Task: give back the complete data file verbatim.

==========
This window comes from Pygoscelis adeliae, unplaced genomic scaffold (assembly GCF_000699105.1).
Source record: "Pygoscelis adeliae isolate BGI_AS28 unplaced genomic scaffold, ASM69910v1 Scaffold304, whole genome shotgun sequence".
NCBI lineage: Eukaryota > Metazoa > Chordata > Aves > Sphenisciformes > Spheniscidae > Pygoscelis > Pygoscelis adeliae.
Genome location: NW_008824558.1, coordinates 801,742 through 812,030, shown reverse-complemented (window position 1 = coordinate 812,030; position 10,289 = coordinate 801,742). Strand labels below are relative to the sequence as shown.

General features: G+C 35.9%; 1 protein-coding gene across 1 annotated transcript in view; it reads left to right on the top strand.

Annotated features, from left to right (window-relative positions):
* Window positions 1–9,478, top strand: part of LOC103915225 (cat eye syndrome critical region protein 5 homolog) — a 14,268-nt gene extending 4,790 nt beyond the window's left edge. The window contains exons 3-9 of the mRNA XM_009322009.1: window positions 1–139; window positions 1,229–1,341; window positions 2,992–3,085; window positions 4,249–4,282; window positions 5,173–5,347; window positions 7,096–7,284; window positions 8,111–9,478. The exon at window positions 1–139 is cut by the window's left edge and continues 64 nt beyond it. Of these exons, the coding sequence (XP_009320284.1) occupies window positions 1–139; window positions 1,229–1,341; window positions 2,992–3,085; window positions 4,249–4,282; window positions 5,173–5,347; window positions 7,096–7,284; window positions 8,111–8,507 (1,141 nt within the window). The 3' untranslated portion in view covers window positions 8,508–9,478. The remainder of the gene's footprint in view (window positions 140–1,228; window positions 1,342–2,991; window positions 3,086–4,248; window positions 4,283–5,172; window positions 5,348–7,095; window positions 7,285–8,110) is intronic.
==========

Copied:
This window comes from Pygoscelis adeliae, unplaced genomic scaffold (assembly GCF_000699105.1).
Source record: "Pygoscelis adeliae isolate BGI_AS28 unplaced genomic scaffold, ASM69910v1 Scaffold304, whole genome shotgun sequence".
NCBI lineage: Eukaryota > Metazoa > Chordata > Aves > Sphenisciformes > Spheniscidae > Pygoscelis > Pygoscelis adeliae.
Genome location: NW_008824558.1, coordinates 801,742 through 812,030, shown reverse-complemented (window position 1 = coordinate 812,030; position 10,289 = coordinate 801,742). Strand labels below are relative to the sequence as shown.

General features: G+C 35.9%; 1 protein-coding gene across 1 annotated transcript in view; it reads left to right on the top strand.

Annotated features, from left to right (window-relative positions):
* Window positions 1–9,478, top strand: part of LOC103915225 (cat eye syndrome critical region protein 5 homolog) — a 14,268-nt gene extending 4,790 nt beyond the window's left edge. The window contains exons 3-9 of the mRNA XM_009322009.1: window positions 1–139; window positions 1,229–1,341; window positions 2,992–3,085; window positions 4,249–4,282; window positions 5,173–5,347; window positions 7,096–7,284; window positions 8,111–9,478. The exon at window positions 1–139 is cut by the window's left edge and continues 64 nt beyond it. Of these exons, the coding sequence (XP_009320284.1) occupies window positions 1–139; window positions 1,229–1,341; window positions 2,992–3,085; window positions 4,249–4,282; window positions 5,173–5,347; window positions 7,096–7,284; window positions 8,111–8,507 (1,141 nt within the window). The 3' untranslated portion in view covers window positions 8,508–9,478. The remainder of the gene's footprint in view (window positions 140–1,228; window positions 1,342–2,991; window positions 3,086–4,248; window positions 4,283–5,172; window positions 5,348–7,095; window positions 7,285–8,110) is intronic.